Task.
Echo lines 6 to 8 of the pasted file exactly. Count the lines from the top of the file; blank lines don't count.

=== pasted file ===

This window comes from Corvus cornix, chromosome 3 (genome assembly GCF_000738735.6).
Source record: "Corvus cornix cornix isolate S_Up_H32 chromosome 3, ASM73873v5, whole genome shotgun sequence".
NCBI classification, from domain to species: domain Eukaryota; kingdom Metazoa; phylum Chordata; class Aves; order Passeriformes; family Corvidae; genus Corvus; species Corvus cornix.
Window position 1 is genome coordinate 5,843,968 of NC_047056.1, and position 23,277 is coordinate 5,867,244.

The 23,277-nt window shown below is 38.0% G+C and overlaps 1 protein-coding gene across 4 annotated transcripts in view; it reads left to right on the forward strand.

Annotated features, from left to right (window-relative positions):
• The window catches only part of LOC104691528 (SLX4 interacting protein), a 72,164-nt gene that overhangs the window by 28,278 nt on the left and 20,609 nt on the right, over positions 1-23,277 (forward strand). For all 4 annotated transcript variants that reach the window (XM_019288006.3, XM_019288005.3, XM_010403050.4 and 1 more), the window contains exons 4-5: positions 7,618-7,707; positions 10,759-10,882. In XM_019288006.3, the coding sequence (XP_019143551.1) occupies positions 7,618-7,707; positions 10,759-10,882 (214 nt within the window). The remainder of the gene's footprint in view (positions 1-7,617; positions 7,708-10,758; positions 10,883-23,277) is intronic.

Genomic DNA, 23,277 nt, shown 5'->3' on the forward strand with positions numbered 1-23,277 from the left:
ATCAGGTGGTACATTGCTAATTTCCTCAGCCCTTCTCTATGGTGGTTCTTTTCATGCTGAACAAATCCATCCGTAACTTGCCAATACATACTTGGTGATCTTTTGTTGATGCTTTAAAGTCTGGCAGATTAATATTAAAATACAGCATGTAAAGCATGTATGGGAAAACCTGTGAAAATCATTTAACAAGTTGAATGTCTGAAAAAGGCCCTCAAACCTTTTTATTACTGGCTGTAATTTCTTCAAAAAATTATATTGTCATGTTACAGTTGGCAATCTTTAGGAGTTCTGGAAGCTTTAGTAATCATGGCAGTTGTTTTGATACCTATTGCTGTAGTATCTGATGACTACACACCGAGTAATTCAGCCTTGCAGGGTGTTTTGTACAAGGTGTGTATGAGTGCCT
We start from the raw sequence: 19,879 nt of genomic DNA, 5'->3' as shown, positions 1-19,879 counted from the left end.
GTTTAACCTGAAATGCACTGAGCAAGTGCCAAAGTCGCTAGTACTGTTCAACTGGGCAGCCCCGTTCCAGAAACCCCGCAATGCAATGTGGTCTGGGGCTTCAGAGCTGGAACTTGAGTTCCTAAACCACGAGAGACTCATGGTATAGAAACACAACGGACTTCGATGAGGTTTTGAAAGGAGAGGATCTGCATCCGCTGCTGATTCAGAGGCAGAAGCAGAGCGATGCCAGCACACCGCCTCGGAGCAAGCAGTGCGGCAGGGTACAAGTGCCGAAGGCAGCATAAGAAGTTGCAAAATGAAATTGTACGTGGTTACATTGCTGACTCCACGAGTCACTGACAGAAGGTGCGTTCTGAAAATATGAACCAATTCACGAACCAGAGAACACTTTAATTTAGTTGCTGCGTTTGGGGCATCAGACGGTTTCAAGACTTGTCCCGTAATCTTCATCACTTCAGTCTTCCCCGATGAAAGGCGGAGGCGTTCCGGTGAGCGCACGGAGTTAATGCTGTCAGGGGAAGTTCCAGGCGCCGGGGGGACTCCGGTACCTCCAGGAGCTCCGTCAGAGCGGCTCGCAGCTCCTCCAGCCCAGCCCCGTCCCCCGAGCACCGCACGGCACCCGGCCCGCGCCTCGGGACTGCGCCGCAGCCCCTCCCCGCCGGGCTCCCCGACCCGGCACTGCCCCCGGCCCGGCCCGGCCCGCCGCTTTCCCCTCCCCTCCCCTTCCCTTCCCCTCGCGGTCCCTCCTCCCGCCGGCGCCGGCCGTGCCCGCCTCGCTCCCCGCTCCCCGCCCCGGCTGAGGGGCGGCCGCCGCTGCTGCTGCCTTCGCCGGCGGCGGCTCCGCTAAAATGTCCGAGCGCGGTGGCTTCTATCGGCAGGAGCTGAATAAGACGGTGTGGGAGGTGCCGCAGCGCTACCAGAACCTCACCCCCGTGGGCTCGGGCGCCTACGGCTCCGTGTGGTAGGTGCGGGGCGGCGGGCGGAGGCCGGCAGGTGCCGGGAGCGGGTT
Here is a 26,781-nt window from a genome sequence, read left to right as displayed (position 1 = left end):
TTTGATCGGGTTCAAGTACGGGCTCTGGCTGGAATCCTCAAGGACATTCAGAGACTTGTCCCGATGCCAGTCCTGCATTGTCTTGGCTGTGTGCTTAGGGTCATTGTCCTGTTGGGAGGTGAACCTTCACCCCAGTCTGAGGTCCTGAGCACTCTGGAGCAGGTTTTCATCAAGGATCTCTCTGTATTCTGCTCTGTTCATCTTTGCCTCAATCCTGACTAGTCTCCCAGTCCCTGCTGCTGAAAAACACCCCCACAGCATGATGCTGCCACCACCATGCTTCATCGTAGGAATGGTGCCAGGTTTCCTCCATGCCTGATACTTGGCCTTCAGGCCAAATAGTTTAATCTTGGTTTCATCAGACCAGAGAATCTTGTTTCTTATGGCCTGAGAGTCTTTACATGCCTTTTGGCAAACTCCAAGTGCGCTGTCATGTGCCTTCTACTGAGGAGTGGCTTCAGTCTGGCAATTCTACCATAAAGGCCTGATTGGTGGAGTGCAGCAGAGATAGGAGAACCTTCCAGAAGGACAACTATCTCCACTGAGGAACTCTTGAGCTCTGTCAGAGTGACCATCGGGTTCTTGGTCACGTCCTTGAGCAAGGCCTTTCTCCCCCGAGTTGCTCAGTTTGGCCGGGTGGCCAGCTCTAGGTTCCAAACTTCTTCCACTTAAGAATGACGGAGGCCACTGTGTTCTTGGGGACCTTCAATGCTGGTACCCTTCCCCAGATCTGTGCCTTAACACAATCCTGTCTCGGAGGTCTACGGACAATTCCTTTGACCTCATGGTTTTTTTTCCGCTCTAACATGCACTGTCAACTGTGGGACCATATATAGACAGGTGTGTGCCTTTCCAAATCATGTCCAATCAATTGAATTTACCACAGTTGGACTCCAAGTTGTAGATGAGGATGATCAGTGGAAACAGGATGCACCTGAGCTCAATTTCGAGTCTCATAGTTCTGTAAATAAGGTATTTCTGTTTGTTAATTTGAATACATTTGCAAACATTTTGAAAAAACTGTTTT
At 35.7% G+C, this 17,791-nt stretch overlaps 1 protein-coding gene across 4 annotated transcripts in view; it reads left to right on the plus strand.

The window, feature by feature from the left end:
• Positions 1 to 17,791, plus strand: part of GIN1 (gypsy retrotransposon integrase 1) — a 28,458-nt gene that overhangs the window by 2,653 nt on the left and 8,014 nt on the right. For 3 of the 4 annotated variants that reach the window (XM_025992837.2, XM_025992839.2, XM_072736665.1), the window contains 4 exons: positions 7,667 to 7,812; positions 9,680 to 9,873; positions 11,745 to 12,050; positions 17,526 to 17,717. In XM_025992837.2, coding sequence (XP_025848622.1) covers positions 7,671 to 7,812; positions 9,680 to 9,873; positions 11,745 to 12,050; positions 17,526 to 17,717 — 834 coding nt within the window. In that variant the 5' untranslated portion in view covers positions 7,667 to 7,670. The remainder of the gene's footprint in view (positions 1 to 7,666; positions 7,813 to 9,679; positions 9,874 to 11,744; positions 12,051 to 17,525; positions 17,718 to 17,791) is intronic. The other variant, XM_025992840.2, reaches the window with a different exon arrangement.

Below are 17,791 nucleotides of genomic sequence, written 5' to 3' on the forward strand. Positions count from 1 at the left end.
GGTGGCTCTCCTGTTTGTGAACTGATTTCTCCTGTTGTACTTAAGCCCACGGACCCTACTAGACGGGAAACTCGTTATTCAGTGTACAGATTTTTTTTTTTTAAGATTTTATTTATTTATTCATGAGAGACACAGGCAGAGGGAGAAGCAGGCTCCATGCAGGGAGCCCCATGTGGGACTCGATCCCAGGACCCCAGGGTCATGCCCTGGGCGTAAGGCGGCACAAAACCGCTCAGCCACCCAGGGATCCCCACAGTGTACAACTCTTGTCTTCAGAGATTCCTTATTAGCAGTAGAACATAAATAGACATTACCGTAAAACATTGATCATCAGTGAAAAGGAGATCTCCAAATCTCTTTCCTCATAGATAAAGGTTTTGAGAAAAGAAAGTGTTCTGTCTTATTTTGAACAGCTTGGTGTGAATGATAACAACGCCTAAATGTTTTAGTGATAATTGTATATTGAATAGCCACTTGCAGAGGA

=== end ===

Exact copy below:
Annotated features, from left to right (window-relative positions):
• The window catches only part of LOC104691528 (SLX4 interacting protein), a 72,164-nt gene that overhangs the window by 28,278 nt on the left and 20,609 nt on the right, over positions 1-23,277 (forward strand). For all 4 annotated transcript variants that reach the window (XM_019288006.3, XM_019288005.3, XM_010403050.4 and 1 more), the window contains exons 4-5: positions 7,618-7,707; positions 10,759-10,882. In XM_019288006.3, the coding sequence (XP_019143551.1) occupies positions 7,618-7,707; positions 10,759-10,882 (214 nt within the window). The remainder of the gene's footprint in view (positions 1-7,617; positions 7,708-10,758; positions 10,883-23,277) is intronic.

Genomic DNA, 23,277 nt, shown 5'->3' on the forward strand with positions numbered 1-23,277 from the left: